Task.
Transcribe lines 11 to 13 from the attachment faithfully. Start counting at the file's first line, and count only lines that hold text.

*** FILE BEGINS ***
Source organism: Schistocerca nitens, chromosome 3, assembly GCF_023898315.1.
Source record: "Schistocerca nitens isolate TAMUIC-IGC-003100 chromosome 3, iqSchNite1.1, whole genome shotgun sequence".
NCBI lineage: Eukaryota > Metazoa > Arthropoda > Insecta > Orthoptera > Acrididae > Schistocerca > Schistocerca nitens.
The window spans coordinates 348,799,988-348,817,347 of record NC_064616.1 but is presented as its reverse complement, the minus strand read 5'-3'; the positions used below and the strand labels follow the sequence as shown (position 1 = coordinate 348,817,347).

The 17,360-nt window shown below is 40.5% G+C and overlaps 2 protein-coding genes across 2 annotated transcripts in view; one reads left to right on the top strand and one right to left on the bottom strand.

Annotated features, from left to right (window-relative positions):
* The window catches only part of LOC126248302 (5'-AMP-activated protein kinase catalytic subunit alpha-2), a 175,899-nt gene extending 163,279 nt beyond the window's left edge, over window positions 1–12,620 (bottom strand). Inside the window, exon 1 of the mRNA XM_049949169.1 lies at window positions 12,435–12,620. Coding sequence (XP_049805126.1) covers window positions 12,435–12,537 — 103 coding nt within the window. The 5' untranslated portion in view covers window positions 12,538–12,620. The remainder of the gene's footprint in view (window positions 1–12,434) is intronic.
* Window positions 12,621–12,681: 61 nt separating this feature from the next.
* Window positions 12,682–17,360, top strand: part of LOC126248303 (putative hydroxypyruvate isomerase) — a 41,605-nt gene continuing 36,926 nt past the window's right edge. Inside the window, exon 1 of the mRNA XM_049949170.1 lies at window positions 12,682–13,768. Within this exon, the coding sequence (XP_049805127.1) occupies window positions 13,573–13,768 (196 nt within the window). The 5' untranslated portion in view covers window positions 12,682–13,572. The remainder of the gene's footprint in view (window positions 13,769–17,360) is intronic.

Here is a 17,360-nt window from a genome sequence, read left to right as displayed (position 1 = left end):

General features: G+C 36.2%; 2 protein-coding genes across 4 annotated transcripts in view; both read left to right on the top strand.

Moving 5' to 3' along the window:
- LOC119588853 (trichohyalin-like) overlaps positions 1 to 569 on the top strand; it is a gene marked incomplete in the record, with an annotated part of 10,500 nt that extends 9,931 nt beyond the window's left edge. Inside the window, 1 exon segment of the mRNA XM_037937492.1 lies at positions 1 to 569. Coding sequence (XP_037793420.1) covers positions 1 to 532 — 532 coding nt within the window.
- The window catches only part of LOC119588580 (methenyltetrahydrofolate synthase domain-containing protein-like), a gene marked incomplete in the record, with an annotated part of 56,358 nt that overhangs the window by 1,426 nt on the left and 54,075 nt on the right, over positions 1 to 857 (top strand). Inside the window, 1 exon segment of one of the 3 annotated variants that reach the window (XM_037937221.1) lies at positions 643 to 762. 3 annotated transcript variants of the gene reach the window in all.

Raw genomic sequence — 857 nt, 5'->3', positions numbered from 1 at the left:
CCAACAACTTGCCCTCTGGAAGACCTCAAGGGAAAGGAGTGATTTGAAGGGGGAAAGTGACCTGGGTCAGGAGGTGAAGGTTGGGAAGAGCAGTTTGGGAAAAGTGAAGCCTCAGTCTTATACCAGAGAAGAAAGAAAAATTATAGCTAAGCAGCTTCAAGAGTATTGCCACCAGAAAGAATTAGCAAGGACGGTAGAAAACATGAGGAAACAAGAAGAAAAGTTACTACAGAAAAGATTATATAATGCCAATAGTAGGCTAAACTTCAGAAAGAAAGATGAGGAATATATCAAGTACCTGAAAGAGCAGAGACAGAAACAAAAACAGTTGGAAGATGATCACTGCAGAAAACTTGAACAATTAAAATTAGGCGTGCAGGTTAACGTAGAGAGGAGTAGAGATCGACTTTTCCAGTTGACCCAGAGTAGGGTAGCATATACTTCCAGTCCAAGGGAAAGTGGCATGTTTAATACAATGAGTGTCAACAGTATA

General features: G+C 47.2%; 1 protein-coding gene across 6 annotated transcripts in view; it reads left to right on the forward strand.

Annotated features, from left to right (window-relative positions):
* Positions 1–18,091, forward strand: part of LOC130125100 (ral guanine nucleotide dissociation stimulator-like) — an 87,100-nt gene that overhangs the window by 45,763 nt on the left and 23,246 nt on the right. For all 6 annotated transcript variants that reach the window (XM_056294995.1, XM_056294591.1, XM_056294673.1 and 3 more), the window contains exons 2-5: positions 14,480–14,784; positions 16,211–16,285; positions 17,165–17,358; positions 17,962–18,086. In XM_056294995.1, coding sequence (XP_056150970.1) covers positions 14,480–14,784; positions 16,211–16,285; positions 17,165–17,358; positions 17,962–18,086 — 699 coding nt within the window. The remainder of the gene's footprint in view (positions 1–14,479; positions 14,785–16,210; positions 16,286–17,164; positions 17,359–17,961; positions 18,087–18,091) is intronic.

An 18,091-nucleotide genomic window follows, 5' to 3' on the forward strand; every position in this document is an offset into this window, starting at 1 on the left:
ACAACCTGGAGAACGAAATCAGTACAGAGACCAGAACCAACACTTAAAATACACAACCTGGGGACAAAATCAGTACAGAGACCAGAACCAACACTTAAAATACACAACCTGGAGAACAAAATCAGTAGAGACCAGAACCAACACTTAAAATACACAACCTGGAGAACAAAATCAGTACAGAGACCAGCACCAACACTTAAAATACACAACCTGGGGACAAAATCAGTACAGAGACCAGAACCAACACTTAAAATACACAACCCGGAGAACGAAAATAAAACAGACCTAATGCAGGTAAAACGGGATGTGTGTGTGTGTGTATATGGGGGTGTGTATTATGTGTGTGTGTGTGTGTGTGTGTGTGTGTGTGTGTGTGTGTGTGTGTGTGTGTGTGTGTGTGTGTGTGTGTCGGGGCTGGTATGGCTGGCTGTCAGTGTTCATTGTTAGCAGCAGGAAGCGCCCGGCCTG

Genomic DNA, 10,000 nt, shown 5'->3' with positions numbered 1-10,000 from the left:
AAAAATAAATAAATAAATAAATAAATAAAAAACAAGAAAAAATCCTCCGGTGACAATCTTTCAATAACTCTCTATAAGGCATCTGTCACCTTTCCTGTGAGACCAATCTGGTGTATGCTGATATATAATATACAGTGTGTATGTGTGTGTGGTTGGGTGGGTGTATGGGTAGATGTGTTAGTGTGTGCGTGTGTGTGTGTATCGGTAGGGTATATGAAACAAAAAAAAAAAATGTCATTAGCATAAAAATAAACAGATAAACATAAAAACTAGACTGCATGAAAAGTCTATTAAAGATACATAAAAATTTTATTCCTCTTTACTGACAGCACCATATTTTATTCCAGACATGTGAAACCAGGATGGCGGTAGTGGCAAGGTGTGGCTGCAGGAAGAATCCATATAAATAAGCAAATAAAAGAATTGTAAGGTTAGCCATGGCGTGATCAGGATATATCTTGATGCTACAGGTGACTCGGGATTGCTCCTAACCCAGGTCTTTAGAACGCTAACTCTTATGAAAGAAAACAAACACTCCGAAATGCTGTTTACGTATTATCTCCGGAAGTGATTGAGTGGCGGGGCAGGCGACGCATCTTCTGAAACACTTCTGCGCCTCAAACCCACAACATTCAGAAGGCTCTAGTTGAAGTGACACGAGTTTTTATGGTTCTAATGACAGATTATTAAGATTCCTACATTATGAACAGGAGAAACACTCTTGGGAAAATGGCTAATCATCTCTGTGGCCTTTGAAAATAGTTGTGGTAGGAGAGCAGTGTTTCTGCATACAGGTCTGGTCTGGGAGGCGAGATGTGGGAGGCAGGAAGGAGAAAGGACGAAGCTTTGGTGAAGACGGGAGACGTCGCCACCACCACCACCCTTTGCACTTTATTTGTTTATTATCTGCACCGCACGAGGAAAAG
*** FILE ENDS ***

General features: G+C 36.2%; 2 protein-coding genes across 4 annotated transcripts in view; both read left to right on the top strand.

Moving 5' to 3' along the window:
- LOC119588853 (trichohyalin-like) overlaps positions 1 to 569 on the top strand; it is a gene marked incomplete in the record, with an annotated part of 10,500 nt that extends 9,931 nt beyond the window's left edge. Inside the window, 1 exon segment of the mRNA XM_037937492.1 lies at positions 1 to 569. Coding sequence (XP_037793420.1) covers positions 1 to 532 — 532 coding nt within the window.